Inspiring Pork Tenderloin with Blackberries


The cycle of seasons is upon us again. In Colorado Springs we have brilliant colors in the mountains, and in town, a week of drizzle and rain and lower temperatures that require a wrap.

Last Wednesday when my husband and I were driving to our aerobics class, we saw a crowd of red and blue and green and yellow umbrellas crossing a downtown street (with people, of course). It seemed more like London than Colorado Springs. Rainy days here tend to be the exception.

Our son from California has been here this week, and he is enjoying the rain. I loved cooking for him, bringing out some of my special recipes, of which our recipe for this month is one. It’s a recipe my co-author Dale cooked for us early on.

There’s only three ingredients, and I think you’ll have fun with it!

Brilliant fall trees


Pork Medallions with Blackberry Sauce




2 Thin Logs of Pork Tenderloin

Thawed blackberries or raspberries

4 Tablespoons cognac or red wine





  1. Thaw berries in microwave.


  1. Set oven at 200 degrees.


  1. Slice pork tenderloins into 12 medallions.





  1. Sauté pork medallions on both sides.
  2. Place in warm oven to finish cooking.
  3. Pour bag of thawed berries in skillet with grease.
  4. Simmer.
  5. Mash blackberries until mushy.
  6. Add cognac or red wine. May need to add water.



  1. Place sauce on bottom of each plate. Then place pork medallions on top.


  1. Serve with steamed carrots (place on blackberry sauce) and tossed salad.


Serves 4 or 5 people.



Food for Thought


One item you often find in gourmet recipes is a sauce that adds flair. It’s a little something added that makes a giant difference. It’s more fun than plain, more interesting than bland.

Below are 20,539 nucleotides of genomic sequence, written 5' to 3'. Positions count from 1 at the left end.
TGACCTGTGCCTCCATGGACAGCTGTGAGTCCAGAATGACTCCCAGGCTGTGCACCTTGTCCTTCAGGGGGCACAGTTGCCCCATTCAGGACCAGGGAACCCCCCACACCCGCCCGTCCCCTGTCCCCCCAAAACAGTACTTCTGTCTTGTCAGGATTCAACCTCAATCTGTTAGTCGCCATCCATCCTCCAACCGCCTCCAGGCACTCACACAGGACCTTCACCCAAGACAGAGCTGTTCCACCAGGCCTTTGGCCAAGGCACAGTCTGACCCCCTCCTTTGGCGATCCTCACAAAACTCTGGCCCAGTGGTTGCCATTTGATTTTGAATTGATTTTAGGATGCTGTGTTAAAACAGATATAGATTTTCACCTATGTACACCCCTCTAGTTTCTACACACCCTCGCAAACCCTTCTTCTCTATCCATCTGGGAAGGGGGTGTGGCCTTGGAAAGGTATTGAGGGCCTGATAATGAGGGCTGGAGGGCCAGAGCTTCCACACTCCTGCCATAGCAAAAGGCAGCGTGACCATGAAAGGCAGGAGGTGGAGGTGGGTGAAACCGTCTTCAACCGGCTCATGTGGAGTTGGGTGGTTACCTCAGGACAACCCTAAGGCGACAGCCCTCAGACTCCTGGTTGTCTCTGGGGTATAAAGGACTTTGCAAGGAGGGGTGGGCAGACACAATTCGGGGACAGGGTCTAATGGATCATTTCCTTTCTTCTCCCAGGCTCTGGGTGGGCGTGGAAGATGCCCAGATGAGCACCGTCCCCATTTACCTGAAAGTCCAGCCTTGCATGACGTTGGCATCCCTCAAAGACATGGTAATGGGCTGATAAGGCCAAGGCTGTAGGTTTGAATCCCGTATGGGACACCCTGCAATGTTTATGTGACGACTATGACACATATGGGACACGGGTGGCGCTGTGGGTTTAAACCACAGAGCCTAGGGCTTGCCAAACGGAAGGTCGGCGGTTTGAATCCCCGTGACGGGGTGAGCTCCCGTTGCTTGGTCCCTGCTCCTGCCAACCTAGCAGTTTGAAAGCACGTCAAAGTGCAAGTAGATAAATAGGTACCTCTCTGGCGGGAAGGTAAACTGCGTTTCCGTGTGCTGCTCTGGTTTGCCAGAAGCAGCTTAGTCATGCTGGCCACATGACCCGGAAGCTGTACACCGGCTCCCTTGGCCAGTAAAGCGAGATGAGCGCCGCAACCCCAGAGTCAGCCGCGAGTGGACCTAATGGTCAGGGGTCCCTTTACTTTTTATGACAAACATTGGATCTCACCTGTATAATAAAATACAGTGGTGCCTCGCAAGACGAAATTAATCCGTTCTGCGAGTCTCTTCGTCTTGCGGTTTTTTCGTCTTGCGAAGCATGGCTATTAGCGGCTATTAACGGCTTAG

“Sauce,” in the Shorter Oxford Dictionary, is defined as “A thing which adds piquancy or excitement.” To sauce something is to provide “a pleasing accompaniment or make pleasant or agreeable.”

I’d rather have pork with a good sauce than pork plain, the same with hamburger meat. One recipe our family enjoys is hamburger stroganoff. To crumbled hamburger meat cooked with onions, you add mushroom soup and sour cream and heat till its creamy. Yum!

I believe if God were going to eat a chicken breast, he would make a spicy sauce for it. He’s the God of abundance, of creativity and surprise.

One of the first sauces we learn to create when we delve into cooking is the béchamel sauce. The ingredients are simple: milk, flour, butter. There are six basic ways to vary the béchamel—mornay sauce, veloute sauce, cream sauce, Nantua sauce, cheddar cheese sauce and mustard sauce. Then there are numerous ways you can vary each of these variations! Sauces add delightful variety to the same old, same old.

God is the God of creativity. His world is filled with infinite variety. He didn’t make only one kind of tree. He made thousands of kinds with varieties within varieties. Every sunrise is different, every cloud formation an original. Every human being is unique. It’s amazing!

Madeleine L’Engle in her book Wrinkle in Time depicted a world where, after school, all the children in the neighborhood bounced their balls at the very same time and in the same rhythm. Then all the mothers appeared on their porches and called their children in for dinner at exactly the same time. Sameness. Can you imagine how boring that would be?

God is a God of sudden surprises and joy. And when we live creatively we are manifesting the fact that we are made in the image of God.

So let’s join in on some of the fun by trying out this blackberry sauce for our tender pork. Our guests will love it, and I’m sure God will be delighted.

“Rejoice in the Lord always; again I will say, rejoice.” (Philippians 4:4)

—RuthAnn Ridley

What God can Do

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